We have to cut Oracle some slack on the Av Rds/s value here because it’s now averaging over the time it took me to start the test after my initial snapshot, then realize the test was done and execute another AWR snapshot to end the reporting period. Fine. But an average read time of 0.0ms?! Clearly, Oracle is recording some number of reads, but it’s not reporting timing on them at all in this section of the report. We have to look to the SQL Ordered by Physical Reads (Unoptimized) section of the report to confirm it’s actually doing a relevant number of IO requests:
-> Total Physical Read Requests: 4,092,389 -> Captured SQL account for 0.0% of Total -> Total UnOptimized Read Requests: 4,092,389 -> Captured SQL account for 0.0% of Total -> Total Optimized Read Requests: 1 -> Captured SQL account for 0.0% of Total [some lines removed] UnOptimized Physical UnOptimized Read Reqs Read Reqs Executions Reqs per Exe %Opt %Total SQL Id ----------- ----------- ---------- ------------ ------ ------ ------------- 0 0 1 0.0 N/A 0.0 4kpvpt49hm3nf Module: SQL*Plus PDB: DEMO select /*+ parallel 16 */ count(*) from demo.length100_1
Oh, wait. Oracle doesn’t credit my query with any physical read requests. I have to look at the total just above in the report, and see that only the AWR snapshot performed any other IO on the system, and subtract that from the total. Sigh. At least ~4.1M reads at 32KB comes close to 125GB.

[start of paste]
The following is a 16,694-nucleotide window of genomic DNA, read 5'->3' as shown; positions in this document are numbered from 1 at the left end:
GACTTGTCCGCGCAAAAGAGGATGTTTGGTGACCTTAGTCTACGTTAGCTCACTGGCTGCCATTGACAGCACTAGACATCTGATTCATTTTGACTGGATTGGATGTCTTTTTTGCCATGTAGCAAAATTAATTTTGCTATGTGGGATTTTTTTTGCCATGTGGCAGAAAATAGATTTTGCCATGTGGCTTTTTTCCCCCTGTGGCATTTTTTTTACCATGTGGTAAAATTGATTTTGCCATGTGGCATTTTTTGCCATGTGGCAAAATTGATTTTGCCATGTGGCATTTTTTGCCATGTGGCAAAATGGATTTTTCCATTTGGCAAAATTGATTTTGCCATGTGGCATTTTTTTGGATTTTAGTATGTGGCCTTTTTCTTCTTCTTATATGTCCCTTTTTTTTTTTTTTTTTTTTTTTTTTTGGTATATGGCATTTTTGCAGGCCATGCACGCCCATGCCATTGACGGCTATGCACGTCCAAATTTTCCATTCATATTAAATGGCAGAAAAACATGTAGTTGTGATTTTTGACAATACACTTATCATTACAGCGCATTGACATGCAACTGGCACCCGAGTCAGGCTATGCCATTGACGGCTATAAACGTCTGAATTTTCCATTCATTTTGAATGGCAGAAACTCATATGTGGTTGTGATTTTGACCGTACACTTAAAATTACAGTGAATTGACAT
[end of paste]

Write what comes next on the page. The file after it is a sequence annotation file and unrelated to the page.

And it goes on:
So what gives, Oracle? I’ve read some Oracle notes and other blogs on the subject of DPR, and they suggest the wait event is not necessarily triggered when the IO call is initially issued, but instead when the session decides it needs all outstanding DPR IOs it has issued to complete before moving on—or it fills up all its “slots” and has to wait for those to free up. Thus the under-reporting of the actual number of DPR waits and the artificially high wait time for each of those waits: fewer waits, along with potentially many IO requests outstanding when the wait is triggered and timing starts. But nowhere in all of this is there a set of numbers that I can trust to accurately describe my DPR performance. The fact that DPR IO is completely left out of tablespace timings is seriously troubling: we trust these stats to determine “hot” tablespaces and under-performing mount points. This throws all kinds of doubt into the mix.
What can I say about Oracle’s DPR at this point? While it works just fine and serves its purpose, the instrumentation appears to be lacking, even in Oracle 12.1. After this testing, I feel even more confident telling customers to ignore the latency reported for this event—at least for now. And I’ve confirmed my belief that, with any sort of parallelism enabled on your database, DBMRC is largely irrelevant for flash storage and only adds a mystery factor to reported latencies. Yes, setting this to a low value will affect costing of FTS vs. index access, so you should verify that plans currently employing FTS that you want to remain that way still do. This is easy enough with an alter session and explain plan. With that, Oracle, the ball is in your court: please define your terms, fix your instrumentation around DPR, or tell customers to stop worrying about DPR latencies. Meanwhile, I’m going to advise people who are otherwise happy with their performance but want better latency numbers in their reports to set DBMRC lower and get on with their lives.